1. Interdependence/Integration/Lovingkindness/Morality/Homogeneity is perhaps the most fundamental feature of developmental systems, if not the most important. Think of the way a funnel converges a system toward a set of stable relationships, allowing it to become an ever more integrated and homogeneous whole. The development of a tissue, organ, or organism from a group of independent cells, the emergence of lovingkindness, human morality and social norms in collectives of previously independent individuals and tribes, the advance of globalization and technological linkages between all people are all forms of growing interdependence during biological, social, and technological development. Yet interdependence also reduces information growth, by limiting the probabilities of many types of outcomes. It funnels and constrains, rather than branches and diverges, the complex system. Clearly, a balance must be struck between information generation (or if you like, individuation/independence, and interdependence/integration in all complex systems. Pursue either of these goals too exclusively and you’ll threaten the other. Think of how too much nationalism or collectivism always kills individuation and personal growth, or too much individuation kills social interdependence and stops mass collaboration to do great things at scale. Great managers find strategies that grow information generation and interdependence at the same time.
  1. Innovation/Novelty/Experimentation/Creativity/Disruption is a third fundamental feature of evolutionary systems. Innovation is any experimentation (creative invention) that has proven at least a little bit socially useful. These are ideas, behaviors, or technologies that have spread at least a bit within a population. Risk-taking experimentation has clearly accelerated with the rise of human intelligence, and the more you empower any complex system to run experiments, do rationally-guided trial and error learning, the more chance it has of growing adaptive intelligence. But as an evolutionary system, lots of mistakes, and a few catastrophes, are inevitably going to occur along the way. As psychologist Alison Gopnik tells us, experiments are how children learn about the world. She notes that until we build biologically-inspired AIs and robots that are flexible enough to run constant creative experiments, both in their minds and in the world, they won’t be able to learn like us, and we have no reasonable grounds to expect the singularity. Of course, we’re finally beginning to build machines that innovate more like we do, and I’d predict that everyone in the computer science community will see this is the best way forward in coming years.
  1. Immunity/Security/Risk Management/Protection/Sustainability is a third fundamental feature of developmental systems. All complex systems have not only intelligence, they have various types of immune systems, designed to protect that intelligence from disruption. In human beings, our immune systems are the second most complex systems, in terms of numbers of genes involved in their creation and maintenance, after our brains. Yet we often forget this illuminating fact, when we design our teams, organizations, and institutional processes. Risk management and security are usually afterthoughts. Look at all the pain the personal computer industry inflicted on the world, when it released computers that had no immune systems, inviting every curious high school student to become a black hat hacker. In organisations and societies, immune systems are all those processes and features we use to ensure security, to defend ourselves, and to police rulebreakers. Yet as important as these systems are, we see how they also must be balanced against their evolutionary counterparts. Too much innovation/experimentation will threaten immunity/protection, and vice versa, when we think of autoimmune diseases, or every degenerative process in human beings that is accelerated by inflammation (a poorly intelligent, nonspecific immune system response). Think also of out of control corporate growth, which threatens the environment, or too much nanny-state regulation or eco-extremism, which kills innovation. As every large organization knows, too much protection will keep a system from taking risks and finding valuable new things. Too little will expose it to catastrophe. Again, great managers learn how to advance both team and organizational innovation and security. We want “sustainable innovation”, a paradox that describes the competing drives of evo devo systems.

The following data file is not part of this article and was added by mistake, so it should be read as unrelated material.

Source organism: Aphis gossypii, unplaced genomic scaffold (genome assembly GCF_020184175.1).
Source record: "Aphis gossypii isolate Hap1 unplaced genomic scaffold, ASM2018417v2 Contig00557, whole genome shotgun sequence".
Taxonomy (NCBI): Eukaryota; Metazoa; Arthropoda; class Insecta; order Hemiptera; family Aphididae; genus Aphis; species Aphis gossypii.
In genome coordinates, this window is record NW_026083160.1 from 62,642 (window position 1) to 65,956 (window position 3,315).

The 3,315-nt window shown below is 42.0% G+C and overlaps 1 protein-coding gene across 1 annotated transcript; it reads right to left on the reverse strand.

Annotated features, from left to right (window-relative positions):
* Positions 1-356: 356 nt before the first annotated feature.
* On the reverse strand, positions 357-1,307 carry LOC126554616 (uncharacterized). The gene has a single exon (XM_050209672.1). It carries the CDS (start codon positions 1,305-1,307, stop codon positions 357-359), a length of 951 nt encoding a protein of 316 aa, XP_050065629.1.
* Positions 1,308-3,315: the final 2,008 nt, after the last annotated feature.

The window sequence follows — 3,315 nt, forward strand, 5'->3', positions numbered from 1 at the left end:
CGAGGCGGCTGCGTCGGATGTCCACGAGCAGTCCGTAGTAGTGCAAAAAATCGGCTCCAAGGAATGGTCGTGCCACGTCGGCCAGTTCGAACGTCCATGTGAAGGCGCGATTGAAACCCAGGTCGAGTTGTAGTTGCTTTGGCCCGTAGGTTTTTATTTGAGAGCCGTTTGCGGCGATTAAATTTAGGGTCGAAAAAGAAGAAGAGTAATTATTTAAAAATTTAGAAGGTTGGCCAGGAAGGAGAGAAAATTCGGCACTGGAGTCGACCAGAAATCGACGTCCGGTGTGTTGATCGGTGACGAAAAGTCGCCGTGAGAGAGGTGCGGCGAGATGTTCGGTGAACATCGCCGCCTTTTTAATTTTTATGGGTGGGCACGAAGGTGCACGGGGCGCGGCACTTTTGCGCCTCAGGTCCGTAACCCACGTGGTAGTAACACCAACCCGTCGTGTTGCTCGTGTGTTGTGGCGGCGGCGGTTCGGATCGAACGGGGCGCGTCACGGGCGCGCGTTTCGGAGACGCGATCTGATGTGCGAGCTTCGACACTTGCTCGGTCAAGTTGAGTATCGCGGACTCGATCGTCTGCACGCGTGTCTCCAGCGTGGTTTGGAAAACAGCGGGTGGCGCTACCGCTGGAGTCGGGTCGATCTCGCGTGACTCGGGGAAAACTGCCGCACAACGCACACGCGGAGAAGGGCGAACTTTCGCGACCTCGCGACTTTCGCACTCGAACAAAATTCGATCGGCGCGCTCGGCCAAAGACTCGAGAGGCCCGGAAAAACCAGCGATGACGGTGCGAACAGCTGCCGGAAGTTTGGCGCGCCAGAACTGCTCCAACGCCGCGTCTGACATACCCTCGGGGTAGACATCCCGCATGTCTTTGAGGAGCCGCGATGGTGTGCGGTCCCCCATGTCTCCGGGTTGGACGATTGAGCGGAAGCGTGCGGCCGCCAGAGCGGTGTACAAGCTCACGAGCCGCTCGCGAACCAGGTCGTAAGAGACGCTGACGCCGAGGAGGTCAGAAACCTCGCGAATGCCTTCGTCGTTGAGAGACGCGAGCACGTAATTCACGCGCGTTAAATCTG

1. Indeterminacy/Freedom/Uncertainty/Multicapability/Bottom-Upness is a fourth key feature of evolutionary systems. In dynamics, the term degrees of freedom describes the number of independent ways a system can move, and in statistics, the number of variables that remain free to vary in a complex system. We can call the freedom available to a system its indeterminacy, or multicapability. The degree to which any system is run bottom-up, with local agents determining their own courses of action, is one key measure of how much potential freedom or indeterminacy that system has. The more bottom-up it is, the freer and more creative it can be. This doesn’t mean it is always freer in its actual behaviors. It may be highly integrated and restrained by, for example, its morality, from doing various actions. But the more bottom up a system is, the more uncertainty, the more the number of possible states, thoughts, or actions it can occupy.